You could argue that the strategy worked in that it took the Clippers out of an offensive rhythm, and there's some truth to that. After all, the Clippers shot 59% in the first half and only 25% in the third quarter. To me though this is a red herring. There are no doubt any number of nefarious ways to interrupt a team's offensive rhythm -- ways that aren't expressly forbidden in the rule book but are clearly outside of the spirit of the game. J.R. Smith tried untying his opponent's shoe laces; the NBA said "Don't do that" and fined him. How is intentionally fouling really that different from untying a guy's laces, when you get right down to it? You could also probably upset the rhythm of the game by constantly untucking a guy's shirt, by blowing in his ear, by stepping on his feet at every opportunity and a million other ways that no one has other thought of because, well, why would you do that? If basketball is supposed to be an entertainment, then I personally don't accept the premise that "ruining the flow of the game" is a valid goal. Great defense can disrupt your opponent's ability to score without making the game unwatchable, and it also happens to be in the spirit of the competition.
Here's the strange thing to me. J.A. Adande isn't sure how to fix this problem; neither is Doc Rivers. But while there are plenty of issues in NBA basketball that are difficult to solve (no one likes flopping, but the line between embellishment and flopping is far from clear and there's no easy way to address it; flagrant fouls are a problem, but everyone accepts that giving a hard foul to prevent a sure basket is a good strategy) this one is not. There is an easy solution to this problem that could be implemented tomorrow.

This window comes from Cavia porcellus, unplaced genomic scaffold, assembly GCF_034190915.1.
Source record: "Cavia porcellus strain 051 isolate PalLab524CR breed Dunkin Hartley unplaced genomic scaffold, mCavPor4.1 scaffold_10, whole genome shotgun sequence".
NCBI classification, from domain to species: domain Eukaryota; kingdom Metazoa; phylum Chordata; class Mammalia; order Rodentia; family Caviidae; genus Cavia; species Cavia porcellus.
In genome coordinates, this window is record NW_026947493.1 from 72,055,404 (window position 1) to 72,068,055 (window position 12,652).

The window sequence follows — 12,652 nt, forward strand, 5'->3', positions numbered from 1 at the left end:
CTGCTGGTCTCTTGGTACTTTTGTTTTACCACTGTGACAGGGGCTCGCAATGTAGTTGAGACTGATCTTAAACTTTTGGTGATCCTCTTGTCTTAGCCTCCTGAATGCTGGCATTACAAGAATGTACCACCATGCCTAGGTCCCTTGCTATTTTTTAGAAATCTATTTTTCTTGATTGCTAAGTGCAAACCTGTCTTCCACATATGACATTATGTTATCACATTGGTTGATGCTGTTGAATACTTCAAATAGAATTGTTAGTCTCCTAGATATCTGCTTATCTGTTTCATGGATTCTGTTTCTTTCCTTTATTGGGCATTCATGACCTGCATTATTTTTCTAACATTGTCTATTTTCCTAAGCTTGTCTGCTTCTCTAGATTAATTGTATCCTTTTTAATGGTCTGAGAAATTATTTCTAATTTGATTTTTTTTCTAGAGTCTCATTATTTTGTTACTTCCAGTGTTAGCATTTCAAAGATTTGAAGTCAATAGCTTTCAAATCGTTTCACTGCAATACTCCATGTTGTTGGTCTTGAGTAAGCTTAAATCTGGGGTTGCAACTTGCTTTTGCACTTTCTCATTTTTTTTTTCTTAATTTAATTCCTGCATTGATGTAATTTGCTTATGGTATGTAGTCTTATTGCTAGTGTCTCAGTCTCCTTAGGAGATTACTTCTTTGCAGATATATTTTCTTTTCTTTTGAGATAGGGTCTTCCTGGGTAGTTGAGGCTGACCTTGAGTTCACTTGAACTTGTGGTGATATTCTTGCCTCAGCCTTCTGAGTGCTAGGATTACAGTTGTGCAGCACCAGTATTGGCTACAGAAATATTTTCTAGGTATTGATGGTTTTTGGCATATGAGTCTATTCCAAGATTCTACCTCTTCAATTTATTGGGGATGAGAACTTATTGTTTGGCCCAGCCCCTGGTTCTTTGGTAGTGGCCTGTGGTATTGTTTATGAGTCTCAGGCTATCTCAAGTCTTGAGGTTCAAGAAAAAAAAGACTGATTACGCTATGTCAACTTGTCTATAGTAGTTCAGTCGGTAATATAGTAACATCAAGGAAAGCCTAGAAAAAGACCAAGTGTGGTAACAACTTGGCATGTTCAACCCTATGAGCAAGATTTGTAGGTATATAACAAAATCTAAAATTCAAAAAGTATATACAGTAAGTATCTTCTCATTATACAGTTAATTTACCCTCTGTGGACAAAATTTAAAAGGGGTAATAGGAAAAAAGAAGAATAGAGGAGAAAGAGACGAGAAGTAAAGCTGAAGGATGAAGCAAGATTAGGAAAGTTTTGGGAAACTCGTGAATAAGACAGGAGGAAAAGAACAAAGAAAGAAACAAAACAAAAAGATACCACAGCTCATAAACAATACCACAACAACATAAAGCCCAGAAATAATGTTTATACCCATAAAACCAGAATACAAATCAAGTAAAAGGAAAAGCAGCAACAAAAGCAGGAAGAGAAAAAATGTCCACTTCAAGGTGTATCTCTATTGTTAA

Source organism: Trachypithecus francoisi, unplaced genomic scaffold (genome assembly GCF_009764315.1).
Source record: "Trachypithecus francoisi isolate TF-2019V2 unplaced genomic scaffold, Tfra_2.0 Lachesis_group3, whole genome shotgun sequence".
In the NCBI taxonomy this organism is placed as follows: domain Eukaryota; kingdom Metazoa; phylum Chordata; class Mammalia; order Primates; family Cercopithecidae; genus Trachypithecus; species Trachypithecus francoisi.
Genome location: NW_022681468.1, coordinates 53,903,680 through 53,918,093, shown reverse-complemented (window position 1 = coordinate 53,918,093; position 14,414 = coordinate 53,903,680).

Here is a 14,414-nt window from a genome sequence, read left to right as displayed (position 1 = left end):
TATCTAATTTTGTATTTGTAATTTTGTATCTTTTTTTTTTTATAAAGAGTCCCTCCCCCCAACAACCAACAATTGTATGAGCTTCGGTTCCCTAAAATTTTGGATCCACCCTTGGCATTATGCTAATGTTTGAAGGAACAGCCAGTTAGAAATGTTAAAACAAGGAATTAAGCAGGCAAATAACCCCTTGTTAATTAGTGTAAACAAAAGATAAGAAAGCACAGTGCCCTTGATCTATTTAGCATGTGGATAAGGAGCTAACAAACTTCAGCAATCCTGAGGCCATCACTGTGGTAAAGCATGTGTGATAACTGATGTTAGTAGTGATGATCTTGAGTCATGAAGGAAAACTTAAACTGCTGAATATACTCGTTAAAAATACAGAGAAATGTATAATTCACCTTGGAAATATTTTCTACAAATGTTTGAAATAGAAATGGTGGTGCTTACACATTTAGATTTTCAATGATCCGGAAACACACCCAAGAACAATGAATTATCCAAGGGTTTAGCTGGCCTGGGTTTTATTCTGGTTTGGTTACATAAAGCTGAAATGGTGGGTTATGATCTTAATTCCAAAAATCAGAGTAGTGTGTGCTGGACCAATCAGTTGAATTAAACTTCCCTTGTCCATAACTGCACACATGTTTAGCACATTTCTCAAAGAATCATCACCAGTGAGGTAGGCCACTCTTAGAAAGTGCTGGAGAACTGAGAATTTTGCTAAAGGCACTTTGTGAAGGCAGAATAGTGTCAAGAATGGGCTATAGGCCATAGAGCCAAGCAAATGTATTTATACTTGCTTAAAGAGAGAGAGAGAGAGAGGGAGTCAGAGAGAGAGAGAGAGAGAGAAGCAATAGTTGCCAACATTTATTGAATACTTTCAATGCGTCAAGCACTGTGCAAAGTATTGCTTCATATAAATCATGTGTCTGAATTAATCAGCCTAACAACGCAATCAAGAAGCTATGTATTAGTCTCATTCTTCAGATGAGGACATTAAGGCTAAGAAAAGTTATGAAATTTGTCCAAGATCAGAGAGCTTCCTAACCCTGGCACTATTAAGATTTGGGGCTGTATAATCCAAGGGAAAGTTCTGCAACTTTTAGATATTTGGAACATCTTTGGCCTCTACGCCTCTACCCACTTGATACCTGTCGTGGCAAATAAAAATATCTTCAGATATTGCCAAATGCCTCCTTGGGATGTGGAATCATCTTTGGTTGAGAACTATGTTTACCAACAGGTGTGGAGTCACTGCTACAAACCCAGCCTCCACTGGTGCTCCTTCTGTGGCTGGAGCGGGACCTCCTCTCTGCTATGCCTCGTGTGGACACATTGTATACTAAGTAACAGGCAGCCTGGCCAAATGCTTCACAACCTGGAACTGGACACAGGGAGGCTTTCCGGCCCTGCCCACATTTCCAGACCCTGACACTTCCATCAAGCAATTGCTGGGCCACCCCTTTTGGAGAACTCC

The "bonus" is supposed to be just that: a bonus or advantage for the team being fouled. For the first four fouls of a period, the consequence of a non-shooting foul is ball out of bounds; thereafter the offended team gets the "bonus" of two free throws. So why should being fouled ever be a disadvantage to the victim? Simply give the team the OPTION of free throws OR ball out of bounds and Hack-the-DJ, Hack-a-Howard, Go-get-Bogut and Bang-the-Drummond-Slowly all end immediately.
It's worth debating whether this should be the rule for the final two minutes of a game or just for the first 46. If you allow the option of ball out of bounds at the end of a game, then come-from-behind wins with fewer than 24 seconds on the clock become that much more difficult. Then again, the Clippers tied Minnesota on a steal with eight seconds left, and inbounds plays can be difficult, so if teams opted for inbounding the ball rather than shooting free throws, it would just set up a different possibility for a comeback. Regardless, I can see no disadvantage to allowing the inbound-the-ball option for the first 46 minutes of the game. It is clearly preferable to the current rule.
Some will argue that if NBA players all made their free throws at a reasonable rate this would not be a problem. That's as may be; but given that there is literally no era in the history of the NBA when there were not dominant bigs who happened to shoot 50% or less from the foul line, I believe we can safely conclude that the problem will not be ameliorated simply by asking DJ and Andre Drummond to practice more.
I've argued long and hard in the past that this is generally not a winning strategy. It didn't work for Dwane Casey last night. It didn't work for Randy Wittman last week. I can show the math again, but I get tired of doing that. It's time for the NBA to save coaches from themselves, and save the fans from the coaches. There's an easy fix; let's fix it.